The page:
3437 East Main Street
North Carolina-based Fresh Foods, Inc., formerly known as WSMP, Inc., is a holding company for a variety of food preparation and restaurant businesses primarily in the Southeast, including: Pierre Foods, which prepares precooked red meats; Claremont Restaurant Group, which is responsible for all restaurant activities; and Mom 'n' Pop's Country Ham, which is one of the nation's largest ham producers. The company sells its value-added products through various distribution channels, such as supermarkets, convenience stores, vending machines, warehouse clubs, schools and healthcare providers. In its prepared foods operations, Fresh Foods produces more than 4.5 million microwaveable sandwiches per week, sold under several nationally recognized labels as well as under its own Pierre, Fast Choice, and Mom 'n' Pop's brand names. Fresh Foods' restaurant division owns and operates Sagebrush Steakhouse restaurants, Western Steer restaurants, Prime Sirloin restaurants, and Bennett's Smokehouse and Saloon restaurants.
A 1960s Start in Country Cooking
The company's history may be traced to the 1966 founding of Mom 'n' Pop's Ham House by Charles Conner and Marshall Digh. The restaurant was a success, popular for its sugar-cured ham, and the two men eventually incorporated and expanded the company. By 1970, Mom 'n' Pops Ham House had gone public, consisting of a handful of restaurants that specialized in "country" cooking in several North Carolina cities. The concept of homestyle cooking available at affordable prices would serve the company well into the 1990s.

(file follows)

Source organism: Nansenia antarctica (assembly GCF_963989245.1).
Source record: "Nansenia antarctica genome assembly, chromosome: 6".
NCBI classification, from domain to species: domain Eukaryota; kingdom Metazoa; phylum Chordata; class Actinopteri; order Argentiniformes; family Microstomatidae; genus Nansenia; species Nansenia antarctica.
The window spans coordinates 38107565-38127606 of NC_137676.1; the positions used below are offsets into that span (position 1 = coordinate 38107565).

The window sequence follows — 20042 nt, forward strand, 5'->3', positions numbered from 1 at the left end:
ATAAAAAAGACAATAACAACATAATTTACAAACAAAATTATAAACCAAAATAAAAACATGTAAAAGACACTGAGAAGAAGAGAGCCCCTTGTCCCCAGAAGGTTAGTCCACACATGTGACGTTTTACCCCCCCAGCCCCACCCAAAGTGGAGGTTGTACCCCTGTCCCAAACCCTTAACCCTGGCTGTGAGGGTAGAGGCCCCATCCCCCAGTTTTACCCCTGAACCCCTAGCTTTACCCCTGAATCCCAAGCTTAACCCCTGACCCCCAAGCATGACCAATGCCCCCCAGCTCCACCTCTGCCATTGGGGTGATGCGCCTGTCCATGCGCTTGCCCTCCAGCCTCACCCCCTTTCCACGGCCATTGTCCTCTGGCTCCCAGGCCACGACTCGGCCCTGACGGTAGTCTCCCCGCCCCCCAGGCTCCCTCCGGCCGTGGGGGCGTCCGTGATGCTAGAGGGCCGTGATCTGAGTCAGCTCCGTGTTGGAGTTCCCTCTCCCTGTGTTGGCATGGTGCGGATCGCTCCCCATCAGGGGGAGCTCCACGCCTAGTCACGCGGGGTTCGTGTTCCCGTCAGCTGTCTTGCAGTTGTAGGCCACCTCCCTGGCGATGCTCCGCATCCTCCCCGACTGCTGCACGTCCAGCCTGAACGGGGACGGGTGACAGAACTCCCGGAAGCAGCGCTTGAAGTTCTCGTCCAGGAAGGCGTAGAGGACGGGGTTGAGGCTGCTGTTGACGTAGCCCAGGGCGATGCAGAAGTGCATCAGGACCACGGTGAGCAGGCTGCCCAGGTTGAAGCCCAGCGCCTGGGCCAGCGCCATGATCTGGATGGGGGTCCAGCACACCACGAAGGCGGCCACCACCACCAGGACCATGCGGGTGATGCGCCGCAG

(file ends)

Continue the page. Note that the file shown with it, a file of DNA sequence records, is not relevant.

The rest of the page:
Digh and Conner next made the decision to build upon the success of certain of their food items. In 1972, they opened a bakery division in a corner of their main office building, where they produced homemade-style biscuits for consumption in Mom 'n' Pops restaurants. At the same time, a ham curing facility was established at the company's Claremont, North Carolina, headquarters.
By the mid-1970s, demand for Mom 'n' Pop's biscuits was such that the company had added an automated line to roll, cut, bake, cool, and package biscuits. Future plant expansions in 1981 brought production capacity to 3,500 cases of biscuits per three-shift day by the early 1980s. Also during this time, the company shifted gears slightly to test the idea of creating and franchising family steakhouse restaurants, and the first Western Steer Family Steakhouse made its debut in 1975.
Mom 'n' Pop's and Western Steer expanded hand in hand, and Conner and Digh renamed their company Western Steer-Mom 'n' Pop's in 1981. The company found an outlet for its biscuits and cured hams in institutional and retail markets in addition to the restaurants where they were regularly served.
In addition to adding gift shops with a country store theme to its Mom 'n' Pops restaurants, the company also enhanced its restaurants with the late 1980s addition of an "All American Food Bar" that included 65 hot items and salad. Customers could buy unlimited trips to the food bar for $3.99 a person or $1.89 with the purchase of an entree. The concept proved popular, and by 1987 the food bar was accounting for some 40 percent of the menu mix and 20 to 25 percent of average store sales. This was not an unmediated boon, however, as the food bar involved an increase in the cost of both food and labor for the chain. By fiscal 1987, the company was reporting annual revenues of $62.9 million with earnings of $1.7 million, a figure considered disappointing by some analysts when compared to that of similar concept restaurants.
Changes in Leadership in the Late 1980s